Send to

Choose Destination
Neuron. 2009 Mar 26;61(6):906-16. doi: 10.1016/j.neuron.2009.01.032.

Activity-dependent control of neuronal output by local and global dendritic spike attenuation.

Author information

Laboratory for Cognition Research and Experimental Epileptology, Department of Epileptology, University of Bonn, Sigmund-Freud-Strasse 25, D-53105 Bonn, Germany.


Neurons possess elaborate dendritic arbors which receive and integrate excitatory synaptic signals. Individual dendritic subbranches exhibit local membrane potential supralinearities, termed dendritic spikes, which control transfer of local synaptic input to the soma. Here, we show that dendritic spikes in CA1 pyramidal cells are strongly regulated by specific types of prior input. While input in the linear range is without effect, supralinear input inhibits subsequent spikes, causing them to attenuate and ultimately fail due to dendritic Na(+) channel inactivation. This mechanism acts locally within the boundaries of the input branch. If an input is sufficiently strong to trigger axonal action potentials, their back-propagation into the dendritic tree causes a widespread global reduction in dendritic excitability which is prominent after firing patterns occurring in vivo. Together, these mechanisms control the capability of individual dendritic branches to trigger somatic action potential output. They are invoked at frequencies encountered during learning, and impose limits on the storage and retrieval rates of information encoded as branch excitability.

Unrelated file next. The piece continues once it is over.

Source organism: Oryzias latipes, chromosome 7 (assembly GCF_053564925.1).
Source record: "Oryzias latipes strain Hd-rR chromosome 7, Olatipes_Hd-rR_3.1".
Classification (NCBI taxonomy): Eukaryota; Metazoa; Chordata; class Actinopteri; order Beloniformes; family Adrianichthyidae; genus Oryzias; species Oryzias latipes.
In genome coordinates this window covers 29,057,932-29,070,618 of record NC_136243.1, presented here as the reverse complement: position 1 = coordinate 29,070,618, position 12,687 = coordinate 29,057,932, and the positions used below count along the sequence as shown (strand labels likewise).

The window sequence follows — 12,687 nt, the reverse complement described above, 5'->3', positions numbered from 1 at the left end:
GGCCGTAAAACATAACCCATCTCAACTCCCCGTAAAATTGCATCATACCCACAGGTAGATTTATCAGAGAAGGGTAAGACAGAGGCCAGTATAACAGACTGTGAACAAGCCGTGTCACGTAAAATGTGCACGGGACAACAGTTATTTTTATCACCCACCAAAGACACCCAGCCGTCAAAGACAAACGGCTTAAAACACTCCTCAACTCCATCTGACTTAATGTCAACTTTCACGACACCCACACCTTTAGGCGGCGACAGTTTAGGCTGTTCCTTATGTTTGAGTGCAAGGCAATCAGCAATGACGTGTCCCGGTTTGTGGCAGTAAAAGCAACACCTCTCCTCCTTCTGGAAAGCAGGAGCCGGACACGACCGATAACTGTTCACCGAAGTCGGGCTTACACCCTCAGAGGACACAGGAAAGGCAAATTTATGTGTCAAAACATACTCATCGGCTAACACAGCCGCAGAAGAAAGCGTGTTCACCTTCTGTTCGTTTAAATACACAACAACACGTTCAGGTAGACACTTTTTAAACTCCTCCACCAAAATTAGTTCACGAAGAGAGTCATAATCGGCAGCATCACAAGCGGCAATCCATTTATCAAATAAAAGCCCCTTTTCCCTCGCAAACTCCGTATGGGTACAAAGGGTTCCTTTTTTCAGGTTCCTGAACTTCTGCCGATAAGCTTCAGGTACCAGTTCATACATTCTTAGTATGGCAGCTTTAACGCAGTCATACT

[Indexed for MEDLINE]
Free full text

Supplemental Content

Full text links

Icon for Elsevier Science
Loading ...
Support Center